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Fed's Kocherlakota touts tax cuts for business spending

Minneapolis Federal Reserve Bank President Narayana Kocherlakota speaks at a macro-finance conference hosted by the Boston Federal Reserve B
Minneapolis Federal Reserve Bank President Narayana Kocherlakota speaks at a macro-finance conference hosted by the Boston Federal Reserve B

(Reuters) - Cutting taxes on business investment is an effective form of economic stimulus that could go a long way toward mending the damage from the financial crisis and Great Recession, a top Federal Reserve official said on Saturday.

In prepared remarks that did not touch on monetary policy, Minneapolis Federal Reserve Bank President Narayana Kocherlakota told a National Bureau of Economic Research conference that even apparently permanent damage to the economy can be reversed if policymakers are willing to take appropriate steps.

The U.S. economy was hit hard by the 2007-2009 financial crisis and the ensuing recession, with output last year 13 percent below where it had been before the crisis.

Although high unemployment has received the most policy attention, spurring unprecedented amounts of monetary accommodation from the U.S. central bank, the biggest drag on growth has actually been a decline in business capital, according to research presented at the conference by Stanford University professor Robert Hall.

If that shortfall can be reversed, Hall's research suggested, a large part of the damage from the crisis can be undone.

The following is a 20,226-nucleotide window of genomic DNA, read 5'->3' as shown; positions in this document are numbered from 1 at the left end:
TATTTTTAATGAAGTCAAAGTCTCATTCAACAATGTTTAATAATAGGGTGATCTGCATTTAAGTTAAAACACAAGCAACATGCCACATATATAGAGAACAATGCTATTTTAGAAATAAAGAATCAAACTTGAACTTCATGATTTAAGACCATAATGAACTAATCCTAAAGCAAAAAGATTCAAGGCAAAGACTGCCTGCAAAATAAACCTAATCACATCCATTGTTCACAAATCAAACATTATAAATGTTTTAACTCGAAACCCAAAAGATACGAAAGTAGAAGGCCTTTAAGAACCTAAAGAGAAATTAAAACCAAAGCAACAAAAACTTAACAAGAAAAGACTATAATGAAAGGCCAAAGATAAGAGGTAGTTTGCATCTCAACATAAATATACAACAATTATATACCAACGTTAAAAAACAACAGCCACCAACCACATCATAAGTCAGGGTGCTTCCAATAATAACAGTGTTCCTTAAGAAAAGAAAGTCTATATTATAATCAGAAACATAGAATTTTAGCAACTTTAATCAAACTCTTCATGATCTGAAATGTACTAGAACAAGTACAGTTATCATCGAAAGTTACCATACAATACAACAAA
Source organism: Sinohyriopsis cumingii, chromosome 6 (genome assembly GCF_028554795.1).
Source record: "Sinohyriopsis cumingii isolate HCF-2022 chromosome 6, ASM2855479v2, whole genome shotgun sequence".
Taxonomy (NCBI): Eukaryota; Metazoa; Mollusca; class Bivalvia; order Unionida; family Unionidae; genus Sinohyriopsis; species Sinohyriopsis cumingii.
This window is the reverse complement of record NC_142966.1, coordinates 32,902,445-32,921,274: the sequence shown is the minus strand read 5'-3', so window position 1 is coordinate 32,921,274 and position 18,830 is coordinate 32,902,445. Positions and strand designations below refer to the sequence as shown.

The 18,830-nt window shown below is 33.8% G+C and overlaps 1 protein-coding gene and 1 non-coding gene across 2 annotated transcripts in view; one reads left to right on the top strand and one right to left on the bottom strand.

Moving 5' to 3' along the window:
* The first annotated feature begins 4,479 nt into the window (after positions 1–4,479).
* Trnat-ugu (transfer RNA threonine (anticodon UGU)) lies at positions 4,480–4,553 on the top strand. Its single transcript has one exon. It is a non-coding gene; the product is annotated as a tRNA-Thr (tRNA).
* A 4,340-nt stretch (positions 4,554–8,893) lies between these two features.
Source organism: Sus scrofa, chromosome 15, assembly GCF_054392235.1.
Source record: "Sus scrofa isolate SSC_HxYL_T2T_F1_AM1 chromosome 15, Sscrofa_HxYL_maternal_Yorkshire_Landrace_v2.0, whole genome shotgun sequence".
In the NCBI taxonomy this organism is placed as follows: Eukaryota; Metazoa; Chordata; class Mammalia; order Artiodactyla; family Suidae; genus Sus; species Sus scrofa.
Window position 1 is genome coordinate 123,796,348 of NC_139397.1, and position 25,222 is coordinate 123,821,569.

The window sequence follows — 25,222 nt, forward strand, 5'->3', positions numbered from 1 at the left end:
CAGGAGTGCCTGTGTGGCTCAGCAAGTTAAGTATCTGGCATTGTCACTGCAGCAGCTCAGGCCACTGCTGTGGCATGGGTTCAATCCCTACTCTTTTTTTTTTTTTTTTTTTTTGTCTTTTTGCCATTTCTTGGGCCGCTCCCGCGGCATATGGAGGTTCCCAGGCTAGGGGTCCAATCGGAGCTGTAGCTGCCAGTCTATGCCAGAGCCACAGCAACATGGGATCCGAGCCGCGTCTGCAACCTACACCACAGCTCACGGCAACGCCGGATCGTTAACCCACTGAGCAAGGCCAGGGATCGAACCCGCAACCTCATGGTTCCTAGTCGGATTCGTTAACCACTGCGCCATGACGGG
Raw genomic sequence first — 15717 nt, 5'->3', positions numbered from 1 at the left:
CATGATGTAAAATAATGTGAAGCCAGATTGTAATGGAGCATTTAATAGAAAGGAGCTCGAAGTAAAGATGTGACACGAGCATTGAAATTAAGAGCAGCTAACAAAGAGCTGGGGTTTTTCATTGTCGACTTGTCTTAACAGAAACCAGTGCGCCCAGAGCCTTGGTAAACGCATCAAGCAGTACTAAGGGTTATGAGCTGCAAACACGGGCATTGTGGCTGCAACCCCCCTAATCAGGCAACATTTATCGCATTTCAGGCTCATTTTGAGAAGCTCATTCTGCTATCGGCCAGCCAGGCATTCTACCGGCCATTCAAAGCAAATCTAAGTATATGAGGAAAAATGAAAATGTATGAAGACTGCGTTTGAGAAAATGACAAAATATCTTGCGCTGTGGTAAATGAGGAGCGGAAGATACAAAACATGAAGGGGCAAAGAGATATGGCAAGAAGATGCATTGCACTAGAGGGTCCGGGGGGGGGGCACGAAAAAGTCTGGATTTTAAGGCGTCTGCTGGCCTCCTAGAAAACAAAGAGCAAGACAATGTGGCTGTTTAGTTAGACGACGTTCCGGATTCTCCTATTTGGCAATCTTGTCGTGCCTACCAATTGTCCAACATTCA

Kocherlakota, in his discussion of the paper, agreed.

"The future course of the U.S. economy is not predetermined by the events of the past seven years," Kocherlakota said at the meeting, which was closed to the press.

A copy of his prepared remarks was released by the bank.

As long as policymakers are willing to make tradeoffs, including accepting a drop in consumer spending, they can use a reduction in the tax rate on physical investments to effectively reverse the decline in business investment and boost overall economic growth.

"It is possible to undo what might now appear to be permanent changes. The question is not whether such reversals are possible," he said. "The question is whether they are, in fact, socially desirable in light of the associated losses" in leisure and consumption for Americans.

Kocherlakota, who has argued strongly for more monetary policy easing to boost the economy in other venues but did not touch on that policy option in his prepared remarks Saturday, said he did not have an answer to that question.

That, he said, is "a social choice problem that can only be resolved through a collective decision by Americans."

(Reporting by Ann Saphir; Editing by James Dalgleish)

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